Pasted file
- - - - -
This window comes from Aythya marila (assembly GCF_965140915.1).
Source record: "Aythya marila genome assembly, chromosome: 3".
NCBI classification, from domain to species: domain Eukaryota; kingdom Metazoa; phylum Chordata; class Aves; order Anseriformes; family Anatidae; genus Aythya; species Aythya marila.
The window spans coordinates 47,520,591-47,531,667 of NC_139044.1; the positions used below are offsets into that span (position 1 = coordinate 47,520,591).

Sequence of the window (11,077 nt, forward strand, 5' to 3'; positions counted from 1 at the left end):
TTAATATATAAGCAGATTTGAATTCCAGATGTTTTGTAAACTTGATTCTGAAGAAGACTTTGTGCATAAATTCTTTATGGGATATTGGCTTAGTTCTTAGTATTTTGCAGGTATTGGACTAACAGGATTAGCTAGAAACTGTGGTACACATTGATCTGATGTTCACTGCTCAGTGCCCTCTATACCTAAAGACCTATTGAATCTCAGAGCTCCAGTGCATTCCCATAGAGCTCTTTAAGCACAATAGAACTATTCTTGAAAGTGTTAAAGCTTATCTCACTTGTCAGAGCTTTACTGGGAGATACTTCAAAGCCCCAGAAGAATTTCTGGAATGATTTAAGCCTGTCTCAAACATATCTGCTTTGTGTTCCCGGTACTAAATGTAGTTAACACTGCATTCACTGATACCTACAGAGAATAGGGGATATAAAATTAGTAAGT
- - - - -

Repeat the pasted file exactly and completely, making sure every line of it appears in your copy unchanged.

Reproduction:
This window comes from Aythya marila (assembly GCF_965140915.1).
Source record: "Aythya marila genome assembly, chromosome: 3".
NCBI classification, from domain to species: domain Eukaryota; kingdom Metazoa; phylum Chordata; class Aves; order Anseriformes; family Anatidae; genus Aythya; species Aythya marila.
The window spans coordinates 47,520,591-47,531,667 of NC_139044.1; the positions used below are offsets into that span (position 1 = coordinate 47,520,591).

Sequence of the window (11,077 nt, forward strand, 5' to 3'; positions counted from 1 at the left end):
TTAATATATAAGCAGATTTGAATTCCAGATGTTTTGTAAACTTGATTCTGAAGAAGACTTTGTGCATAAATTCTTTATGGGATATTGGCTTAGTTCTTAGTATTTTGCAGGTATTGGACTAACAGGATTAGCTAGAAACTGTGGTACACATTGATCTGATGTTCACTGCTCAGTGCCCTCTATACCTAAAGACCTATTGAATCTCAGAGCTCCAGTGCATTCCCATAGAGCTCTTTAAGCACAATAGAACTATTCTTGAAAGTGTTAAAGCTTATCTCACTTGTCAGAGCTTTACTGGGAGATACTTCAAAGCCCCAGAAGAATTTCTGGAATGATTTAAGCCTGTCTCAAACATATCTGCTTTGTGTTCCCGGTACTAAATGTAGTTAACACTGCATTCACTGATACCTACAGAGAATAGGGGATATAAAATTAGTAAGT